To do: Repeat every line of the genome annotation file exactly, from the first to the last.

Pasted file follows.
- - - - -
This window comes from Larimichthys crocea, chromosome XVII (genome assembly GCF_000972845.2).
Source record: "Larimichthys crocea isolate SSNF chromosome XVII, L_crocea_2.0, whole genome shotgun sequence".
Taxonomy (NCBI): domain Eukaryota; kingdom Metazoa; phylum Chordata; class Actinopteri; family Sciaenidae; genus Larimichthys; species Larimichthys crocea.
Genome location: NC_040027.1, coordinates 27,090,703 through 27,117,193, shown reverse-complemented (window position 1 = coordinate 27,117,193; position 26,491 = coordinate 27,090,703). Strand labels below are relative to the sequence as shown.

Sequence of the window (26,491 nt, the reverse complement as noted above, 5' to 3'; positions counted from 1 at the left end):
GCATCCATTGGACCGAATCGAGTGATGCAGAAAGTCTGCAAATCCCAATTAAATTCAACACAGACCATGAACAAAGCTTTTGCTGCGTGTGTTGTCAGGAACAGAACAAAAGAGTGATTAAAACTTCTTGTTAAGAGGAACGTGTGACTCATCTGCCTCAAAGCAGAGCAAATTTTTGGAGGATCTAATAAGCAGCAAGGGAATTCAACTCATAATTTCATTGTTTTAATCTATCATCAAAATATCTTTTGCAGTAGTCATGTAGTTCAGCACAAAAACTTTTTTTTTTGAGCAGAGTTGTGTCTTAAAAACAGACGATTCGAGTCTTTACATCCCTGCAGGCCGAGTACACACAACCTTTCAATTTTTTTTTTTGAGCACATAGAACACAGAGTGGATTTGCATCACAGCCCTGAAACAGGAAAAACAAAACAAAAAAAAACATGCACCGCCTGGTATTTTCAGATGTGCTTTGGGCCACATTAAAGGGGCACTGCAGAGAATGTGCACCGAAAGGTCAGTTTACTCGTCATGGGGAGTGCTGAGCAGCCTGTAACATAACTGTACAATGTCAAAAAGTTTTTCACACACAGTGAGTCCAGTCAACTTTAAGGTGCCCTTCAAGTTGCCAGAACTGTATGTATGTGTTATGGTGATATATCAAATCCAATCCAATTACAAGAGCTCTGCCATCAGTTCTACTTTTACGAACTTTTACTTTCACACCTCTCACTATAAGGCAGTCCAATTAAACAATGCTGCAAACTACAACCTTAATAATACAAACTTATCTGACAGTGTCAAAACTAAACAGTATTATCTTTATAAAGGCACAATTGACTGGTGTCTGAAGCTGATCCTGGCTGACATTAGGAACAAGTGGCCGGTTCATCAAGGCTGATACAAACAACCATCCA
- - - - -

This window comes from Larimichthys crocea, chromosome XVII (genome assembly GCF_000972845.2).
Source record: "Larimichthys crocea isolate SSNF chromosome XVII, L_crocea_2.0, whole genome shotgun sequence".
Taxonomy (NCBI): domain Eukaryota; kingdom Metazoa; phylum Chordata; class Actinopteri; family Sciaenidae; genus Larimichthys; species Larimichthys crocea.
Genome location: NC_040027.1, coordinates 27,090,703 through 27,117,193, shown reverse-complemented (window position 1 = coordinate 27,117,193; position 26,491 = coordinate 27,090,703). Strand labels below are relative to the sequence as shown.

Sequence of the window (26,491 nt, the reverse complement as noted above, 5' to 3'; positions counted from 1 at the left end):
GCATCCATTGGACCGAATCGAGTGATGCAGAAAGTCTGCAAATCCCAATTAAATTCAACACAGACCATGAACAAAGCTTTTGCTGCGTGTGTTGTCAGGAACAGAACAAAAGAGTGATTAAAACTTCTTGTTAAGAGGAACGTGTGACTCATCTGCCTCAAAGCAGAGCAAATTTTTGGAGGATCTAATAAGCAGCAAGGGAATTCAACTCATAATTTCATTGTTTTAATCTATCATCAAAATATCTTTTGCAGTAGTCATGTAGTTCAGCACAAAAACTTTTTTTTTTGAGCAGAGTTGTGTCTTAAAAACAGACGATTCGAGTCTTTACATCCCTGCAGGCCGAGTACACACAACCTTTCAATTTTTTTTTTTGAGCACATAGAACACAGAGTGGATTTGCATCACAGCCCTGAAACAGGAAAAACAAAACAAAAAAAAACATGCACCGCCTGGTATTTTCAGATGTGCTTTGGGCCACATTAAAGGGGCACTGCAGAGAATGTGCACCGAAAGGTCAGTTTACTCGTCATGGGGAGTGCTGAGCAGCCTGTAACATAACTGTACAATGTCAAAAAGTTTTTCACACACAGTGAGTCCAGTCAACTTTAAGGTGCCCTTCAAGTTGCCAGAACTGTATGTATGTGTTATGGTGATATATCAAATCCAATCCAATTACAAGAGCTCTGCCATCAGTTCTACTTTTACGAACTTTTACTTTCACACCTCTCACTATAAGGCAGTCCAATTAAACAATGCTGCAAACTACAACCTTAATAATACAAACTTATCTGACAGTGTCAAAACTAAACAGTATTATCTTTATAAAGGCACAATTGACTGGTGTCTGAAGCTGATCCTGGCTGACATTAGGAACAAGTGGCCGGTTCATCAAGGCTGATACAAACAACCATCCA